Symmetry breaking has been a hot topic of research in the past years, leading to many theoretical developments as well as strong scaling strategies for dealing with hard applications. Most of the research has however focused on discrete, combinatorial, problems, and only few considered also continuous, numerical, problems. While part of the theory applies in both contexts, numerical problems have specificities that make most of the technical developments inadequate.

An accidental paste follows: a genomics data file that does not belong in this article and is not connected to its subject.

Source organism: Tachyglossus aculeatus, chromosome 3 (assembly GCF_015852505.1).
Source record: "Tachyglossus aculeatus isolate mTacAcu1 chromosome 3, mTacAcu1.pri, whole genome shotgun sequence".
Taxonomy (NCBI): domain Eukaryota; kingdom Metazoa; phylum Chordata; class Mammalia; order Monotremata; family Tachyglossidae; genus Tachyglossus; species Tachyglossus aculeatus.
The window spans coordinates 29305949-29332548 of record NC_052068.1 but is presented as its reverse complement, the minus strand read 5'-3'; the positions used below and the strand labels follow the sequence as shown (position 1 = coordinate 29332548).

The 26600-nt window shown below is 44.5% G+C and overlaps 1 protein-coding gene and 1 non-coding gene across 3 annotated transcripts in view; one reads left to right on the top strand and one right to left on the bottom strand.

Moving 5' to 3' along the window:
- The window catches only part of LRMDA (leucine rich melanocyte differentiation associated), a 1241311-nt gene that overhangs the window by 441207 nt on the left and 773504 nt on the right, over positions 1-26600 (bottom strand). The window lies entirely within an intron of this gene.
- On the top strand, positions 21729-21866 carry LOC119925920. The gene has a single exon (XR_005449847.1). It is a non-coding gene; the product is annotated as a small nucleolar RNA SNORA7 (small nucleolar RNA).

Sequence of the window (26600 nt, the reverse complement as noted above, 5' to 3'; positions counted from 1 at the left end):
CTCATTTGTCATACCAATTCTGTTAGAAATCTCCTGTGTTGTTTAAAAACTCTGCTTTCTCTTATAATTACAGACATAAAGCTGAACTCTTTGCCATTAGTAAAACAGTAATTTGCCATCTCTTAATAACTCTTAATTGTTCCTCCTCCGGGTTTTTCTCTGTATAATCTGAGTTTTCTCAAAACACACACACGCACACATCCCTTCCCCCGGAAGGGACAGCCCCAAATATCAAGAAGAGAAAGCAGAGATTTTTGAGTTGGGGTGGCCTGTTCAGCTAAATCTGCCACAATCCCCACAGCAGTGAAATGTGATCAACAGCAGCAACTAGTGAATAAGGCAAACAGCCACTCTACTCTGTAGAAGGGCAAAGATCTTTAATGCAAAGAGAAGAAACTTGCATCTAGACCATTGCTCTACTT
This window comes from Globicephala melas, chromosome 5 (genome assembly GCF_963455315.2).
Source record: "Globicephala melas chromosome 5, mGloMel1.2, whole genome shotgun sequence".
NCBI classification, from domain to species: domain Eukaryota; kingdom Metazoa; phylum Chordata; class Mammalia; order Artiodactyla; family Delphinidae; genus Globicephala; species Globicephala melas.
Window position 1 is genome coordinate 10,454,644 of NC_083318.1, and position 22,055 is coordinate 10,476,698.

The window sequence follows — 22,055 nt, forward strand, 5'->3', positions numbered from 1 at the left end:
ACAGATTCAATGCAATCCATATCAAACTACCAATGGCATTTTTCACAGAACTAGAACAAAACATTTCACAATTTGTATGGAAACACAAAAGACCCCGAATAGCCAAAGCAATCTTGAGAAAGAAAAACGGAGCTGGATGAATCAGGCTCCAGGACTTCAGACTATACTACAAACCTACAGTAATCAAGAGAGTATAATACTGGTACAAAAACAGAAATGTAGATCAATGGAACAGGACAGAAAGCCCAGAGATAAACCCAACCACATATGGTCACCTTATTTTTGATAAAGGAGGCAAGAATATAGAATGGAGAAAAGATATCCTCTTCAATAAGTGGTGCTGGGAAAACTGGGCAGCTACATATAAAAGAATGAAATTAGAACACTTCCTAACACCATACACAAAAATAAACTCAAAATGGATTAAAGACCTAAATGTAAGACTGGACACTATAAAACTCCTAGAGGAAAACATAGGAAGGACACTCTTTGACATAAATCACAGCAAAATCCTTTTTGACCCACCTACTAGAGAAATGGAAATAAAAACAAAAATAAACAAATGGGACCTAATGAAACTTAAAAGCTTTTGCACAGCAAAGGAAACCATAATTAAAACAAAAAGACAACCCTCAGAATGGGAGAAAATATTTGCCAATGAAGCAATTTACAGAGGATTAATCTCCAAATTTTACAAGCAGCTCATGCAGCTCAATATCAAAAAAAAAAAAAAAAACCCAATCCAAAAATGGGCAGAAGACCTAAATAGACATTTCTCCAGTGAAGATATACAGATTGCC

In this paper, we present the rlex constraints, partial symmetry-breaking inequalities corresponding to a relaxation of the famous lex constraints extensively studied in the discrete case. They allow (partially) breaking any variable symmetry and can be generated in polynomial time. Contrarily to lex constraints that are impractical in general (due to their overwhelming number) and inappropriate in the continuous context (due to their form), rlex constraints can be efficiently handled natively by numerical constraint solvers. Moreover, we demonstrate their pruning power on continuous domains is almost as strong as that of lex constraints, and they subsume several previous work on breaking specific symmetry classes for continuous problems. Their experimental behavior is assessed on a collection of standard numerical problems and the factors influencing their impact are studied. The results confirm rlex constraints are a dependable counterpart to lex constraints for numerical problems.